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Gay Animals are Common

If homosexuality is an unnatural choice, how come so many animals are gay? Gay advocates say if homosexual behavior occurs in animals, it must be natural, and therefore gays should have the same civil rights as heterosexuals. Animal researcher Frans de Waal says, "There has been a certain cultural shyness about admitting it."

Dinitia Smith writes in the February 7 New York Times about two gay penguins at the Central Park Zoo in Manhattan, who have been inseparable for six years. Both have rejected female companionship, and females aren't turned on by them, either.

But they do want to be parents. When zookeeper Rob Gramzay noticed them trying to incubate a rock, he gave them a fertile penguin egg. Roy and Silo sat on it faithfully for 34 days until Tango was born, then they raised the chick for the next two and a half months. Gramzay says, "They did a great job."

De Waal studies bonobos, apes that are closely related to humans, who are bisexual. They also like to have lots of sex and solve most of their conflicts that way. Before he wrote about this, he says, "American scientists who investigated bonobos never discussed sex at all. Or they sometimes would show two females having sex together, and would say, 'The females are very affectionate.'"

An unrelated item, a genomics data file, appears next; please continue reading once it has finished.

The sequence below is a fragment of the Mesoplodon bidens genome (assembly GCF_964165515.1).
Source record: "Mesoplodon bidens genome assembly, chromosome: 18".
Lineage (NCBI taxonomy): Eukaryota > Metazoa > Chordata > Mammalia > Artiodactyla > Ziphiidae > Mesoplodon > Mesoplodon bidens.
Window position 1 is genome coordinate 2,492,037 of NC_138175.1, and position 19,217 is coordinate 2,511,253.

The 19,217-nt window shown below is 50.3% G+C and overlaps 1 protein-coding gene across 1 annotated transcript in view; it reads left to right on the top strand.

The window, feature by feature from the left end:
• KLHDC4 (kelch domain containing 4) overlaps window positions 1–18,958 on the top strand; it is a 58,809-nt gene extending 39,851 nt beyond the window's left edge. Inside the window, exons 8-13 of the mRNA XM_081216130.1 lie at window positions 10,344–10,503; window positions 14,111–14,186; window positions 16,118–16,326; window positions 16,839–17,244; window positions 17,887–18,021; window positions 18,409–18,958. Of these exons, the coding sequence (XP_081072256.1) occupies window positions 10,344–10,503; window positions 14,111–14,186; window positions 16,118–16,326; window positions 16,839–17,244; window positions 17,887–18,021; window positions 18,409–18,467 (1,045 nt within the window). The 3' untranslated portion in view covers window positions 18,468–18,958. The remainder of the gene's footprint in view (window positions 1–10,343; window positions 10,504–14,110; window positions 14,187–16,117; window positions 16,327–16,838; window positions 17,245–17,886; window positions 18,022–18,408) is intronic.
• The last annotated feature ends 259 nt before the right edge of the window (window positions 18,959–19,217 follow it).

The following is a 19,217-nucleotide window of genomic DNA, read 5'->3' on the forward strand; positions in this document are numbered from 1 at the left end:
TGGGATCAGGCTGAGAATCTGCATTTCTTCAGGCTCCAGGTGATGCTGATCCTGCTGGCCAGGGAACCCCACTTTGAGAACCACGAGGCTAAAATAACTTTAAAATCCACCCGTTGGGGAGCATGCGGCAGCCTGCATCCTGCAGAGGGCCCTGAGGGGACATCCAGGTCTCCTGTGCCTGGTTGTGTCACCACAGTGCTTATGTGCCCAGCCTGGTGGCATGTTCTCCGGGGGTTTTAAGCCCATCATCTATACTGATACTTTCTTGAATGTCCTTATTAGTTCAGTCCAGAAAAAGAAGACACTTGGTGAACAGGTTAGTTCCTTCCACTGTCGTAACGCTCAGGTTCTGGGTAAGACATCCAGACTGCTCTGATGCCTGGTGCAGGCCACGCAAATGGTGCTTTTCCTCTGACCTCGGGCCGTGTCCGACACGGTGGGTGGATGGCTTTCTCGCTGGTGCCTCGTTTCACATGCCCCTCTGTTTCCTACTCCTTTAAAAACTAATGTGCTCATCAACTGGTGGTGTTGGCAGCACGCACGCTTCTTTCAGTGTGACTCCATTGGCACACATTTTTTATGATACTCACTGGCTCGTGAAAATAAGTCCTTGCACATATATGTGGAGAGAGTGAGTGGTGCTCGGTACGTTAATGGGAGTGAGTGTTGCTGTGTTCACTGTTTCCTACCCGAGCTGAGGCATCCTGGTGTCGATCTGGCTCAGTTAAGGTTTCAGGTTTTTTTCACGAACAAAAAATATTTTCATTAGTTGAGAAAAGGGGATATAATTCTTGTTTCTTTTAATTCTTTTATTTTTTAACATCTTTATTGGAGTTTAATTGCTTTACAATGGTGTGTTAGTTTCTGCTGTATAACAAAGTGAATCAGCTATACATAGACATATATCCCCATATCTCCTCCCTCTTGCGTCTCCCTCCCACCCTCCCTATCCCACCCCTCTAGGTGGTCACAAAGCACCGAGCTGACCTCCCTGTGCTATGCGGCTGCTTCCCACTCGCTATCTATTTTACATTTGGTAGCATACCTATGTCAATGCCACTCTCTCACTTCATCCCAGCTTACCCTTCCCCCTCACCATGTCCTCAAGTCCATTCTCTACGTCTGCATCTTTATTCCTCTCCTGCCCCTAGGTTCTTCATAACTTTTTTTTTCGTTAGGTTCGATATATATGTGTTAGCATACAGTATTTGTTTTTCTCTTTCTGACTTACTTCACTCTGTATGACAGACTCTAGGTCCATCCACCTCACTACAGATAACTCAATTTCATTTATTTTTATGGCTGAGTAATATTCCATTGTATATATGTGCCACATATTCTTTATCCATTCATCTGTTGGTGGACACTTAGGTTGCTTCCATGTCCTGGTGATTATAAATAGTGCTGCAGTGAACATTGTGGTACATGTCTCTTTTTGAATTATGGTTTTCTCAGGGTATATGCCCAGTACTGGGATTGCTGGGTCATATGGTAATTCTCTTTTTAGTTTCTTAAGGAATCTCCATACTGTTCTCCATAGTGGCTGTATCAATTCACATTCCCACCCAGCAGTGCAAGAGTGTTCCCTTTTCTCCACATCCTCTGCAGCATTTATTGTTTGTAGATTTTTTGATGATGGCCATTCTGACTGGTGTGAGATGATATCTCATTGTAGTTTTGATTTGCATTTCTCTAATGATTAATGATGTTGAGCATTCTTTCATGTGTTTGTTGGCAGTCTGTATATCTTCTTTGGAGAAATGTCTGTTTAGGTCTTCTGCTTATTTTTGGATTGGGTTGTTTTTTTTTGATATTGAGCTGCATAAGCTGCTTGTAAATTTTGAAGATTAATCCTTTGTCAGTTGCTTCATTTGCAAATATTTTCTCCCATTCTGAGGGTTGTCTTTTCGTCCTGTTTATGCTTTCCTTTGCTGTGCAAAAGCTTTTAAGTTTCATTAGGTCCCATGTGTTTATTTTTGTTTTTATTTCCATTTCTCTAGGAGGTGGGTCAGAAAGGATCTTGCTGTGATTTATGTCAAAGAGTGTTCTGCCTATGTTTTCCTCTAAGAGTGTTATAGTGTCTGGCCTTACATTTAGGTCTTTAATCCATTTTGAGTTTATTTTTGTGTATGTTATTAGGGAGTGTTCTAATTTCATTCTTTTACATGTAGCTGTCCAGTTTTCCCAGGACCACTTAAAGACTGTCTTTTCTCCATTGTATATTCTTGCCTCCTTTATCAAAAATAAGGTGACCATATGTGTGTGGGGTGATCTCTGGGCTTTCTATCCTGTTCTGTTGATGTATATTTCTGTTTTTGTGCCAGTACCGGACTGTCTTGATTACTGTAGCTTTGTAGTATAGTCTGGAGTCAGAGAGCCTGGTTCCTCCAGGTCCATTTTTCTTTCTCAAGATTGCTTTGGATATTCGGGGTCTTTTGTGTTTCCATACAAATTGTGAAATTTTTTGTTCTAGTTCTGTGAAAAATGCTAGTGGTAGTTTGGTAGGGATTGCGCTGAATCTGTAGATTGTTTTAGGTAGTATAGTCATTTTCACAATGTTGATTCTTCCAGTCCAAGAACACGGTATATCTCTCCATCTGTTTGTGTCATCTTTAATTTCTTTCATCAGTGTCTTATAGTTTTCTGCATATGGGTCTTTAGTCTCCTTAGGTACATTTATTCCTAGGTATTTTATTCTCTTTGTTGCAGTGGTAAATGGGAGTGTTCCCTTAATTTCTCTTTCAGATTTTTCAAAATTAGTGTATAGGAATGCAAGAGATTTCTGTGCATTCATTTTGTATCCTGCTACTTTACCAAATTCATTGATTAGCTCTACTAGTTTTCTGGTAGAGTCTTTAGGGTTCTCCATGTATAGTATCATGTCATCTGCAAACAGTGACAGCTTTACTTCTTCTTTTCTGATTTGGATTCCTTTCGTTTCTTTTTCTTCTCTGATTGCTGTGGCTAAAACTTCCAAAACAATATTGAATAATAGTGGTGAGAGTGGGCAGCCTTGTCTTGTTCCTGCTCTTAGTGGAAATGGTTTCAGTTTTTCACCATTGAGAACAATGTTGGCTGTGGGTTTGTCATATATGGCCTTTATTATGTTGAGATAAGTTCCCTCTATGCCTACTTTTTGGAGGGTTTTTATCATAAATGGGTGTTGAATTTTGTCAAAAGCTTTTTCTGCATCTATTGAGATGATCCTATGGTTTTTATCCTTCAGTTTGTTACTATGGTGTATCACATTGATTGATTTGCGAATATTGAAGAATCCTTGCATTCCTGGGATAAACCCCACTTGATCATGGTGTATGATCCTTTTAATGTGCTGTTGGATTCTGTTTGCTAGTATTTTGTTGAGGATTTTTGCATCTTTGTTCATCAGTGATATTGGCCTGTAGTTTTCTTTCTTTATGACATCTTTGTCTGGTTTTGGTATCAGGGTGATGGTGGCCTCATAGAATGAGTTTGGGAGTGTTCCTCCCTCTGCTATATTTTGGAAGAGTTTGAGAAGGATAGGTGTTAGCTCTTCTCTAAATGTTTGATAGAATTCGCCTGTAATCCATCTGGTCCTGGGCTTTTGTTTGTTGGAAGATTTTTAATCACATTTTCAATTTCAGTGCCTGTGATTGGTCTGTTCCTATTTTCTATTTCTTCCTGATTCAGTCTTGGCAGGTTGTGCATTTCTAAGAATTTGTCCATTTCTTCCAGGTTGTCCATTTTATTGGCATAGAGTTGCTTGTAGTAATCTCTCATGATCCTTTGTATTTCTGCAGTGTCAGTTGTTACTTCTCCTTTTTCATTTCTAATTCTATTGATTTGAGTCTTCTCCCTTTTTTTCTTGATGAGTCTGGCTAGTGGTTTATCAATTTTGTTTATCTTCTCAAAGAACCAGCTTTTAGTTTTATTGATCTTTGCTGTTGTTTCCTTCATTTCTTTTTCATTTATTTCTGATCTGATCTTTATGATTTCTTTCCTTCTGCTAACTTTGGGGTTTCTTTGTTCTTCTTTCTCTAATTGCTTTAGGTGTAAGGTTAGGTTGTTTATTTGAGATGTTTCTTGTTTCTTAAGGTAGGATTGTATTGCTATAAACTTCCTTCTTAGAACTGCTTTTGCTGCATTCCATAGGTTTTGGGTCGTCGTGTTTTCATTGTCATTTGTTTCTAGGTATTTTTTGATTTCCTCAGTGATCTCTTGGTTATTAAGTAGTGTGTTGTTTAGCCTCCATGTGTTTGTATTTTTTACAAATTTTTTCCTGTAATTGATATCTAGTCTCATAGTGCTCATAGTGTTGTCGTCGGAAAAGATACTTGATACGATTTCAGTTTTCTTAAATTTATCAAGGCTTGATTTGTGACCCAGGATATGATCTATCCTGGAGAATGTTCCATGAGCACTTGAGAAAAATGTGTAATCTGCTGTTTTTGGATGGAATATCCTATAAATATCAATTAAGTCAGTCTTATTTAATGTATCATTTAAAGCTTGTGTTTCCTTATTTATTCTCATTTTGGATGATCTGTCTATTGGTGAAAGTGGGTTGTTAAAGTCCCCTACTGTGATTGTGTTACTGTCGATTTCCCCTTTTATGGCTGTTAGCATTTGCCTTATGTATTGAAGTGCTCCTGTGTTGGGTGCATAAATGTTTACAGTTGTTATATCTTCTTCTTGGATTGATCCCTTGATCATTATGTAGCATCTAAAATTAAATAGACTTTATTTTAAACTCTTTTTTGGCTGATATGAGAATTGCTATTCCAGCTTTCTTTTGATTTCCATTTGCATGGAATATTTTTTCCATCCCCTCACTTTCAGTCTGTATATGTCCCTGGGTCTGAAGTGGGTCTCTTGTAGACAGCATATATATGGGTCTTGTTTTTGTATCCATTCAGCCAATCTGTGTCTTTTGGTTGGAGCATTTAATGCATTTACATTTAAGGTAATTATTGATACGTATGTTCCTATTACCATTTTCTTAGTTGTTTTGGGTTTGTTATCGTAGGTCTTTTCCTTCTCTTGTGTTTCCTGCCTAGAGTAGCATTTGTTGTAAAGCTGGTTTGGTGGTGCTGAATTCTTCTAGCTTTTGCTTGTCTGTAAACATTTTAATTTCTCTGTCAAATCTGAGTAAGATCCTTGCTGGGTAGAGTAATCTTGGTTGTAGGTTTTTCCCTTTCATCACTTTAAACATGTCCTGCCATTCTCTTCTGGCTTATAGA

Bruce Bagemihl, who wrote the book "Biological Exuberance: Animal Homosexuality and Natural Diversity," says homosexual behavior has been documented in at least 450 species. His book was used by lawyers to strike down the Texas law against sodomy. Some people say animal homosexuality occurs in animals that are unnaturally confined to zoos, but Bagemihl says it actually happens more often in the wild.

One puzzling question is why homosexuality arises in certain members of a species. It can't be strictly genetic or it would die out, since homosexuals don't reproduce often enough for the gene to be passed on. Once society gets over the idea that homosexuality is unnatural, the next question is: What role does it play? It could be a response to overpopulation. Biologist Marlene Zuk thinks that by not producing their own offspring, homosexuals may help support or nurture their relatives' young and, "That is a contribution to the gene pool." They could also be agents for carrying on the culture, while heterosexuals are busy reproducing and raising the young?a role they play in human society.

Anne Strieber talks about she learned from living in a gay building, in a gay neighborhood, in her recent diary.

No matter who you're attracted to, you won't be able to resist our gorgeous 2004 crop circle calendar. It's on sale right now. These are imported from England and we're the only U.S. store that carries them. Once they're sold out, there won't be any more, until the new calendars come out in 2005.

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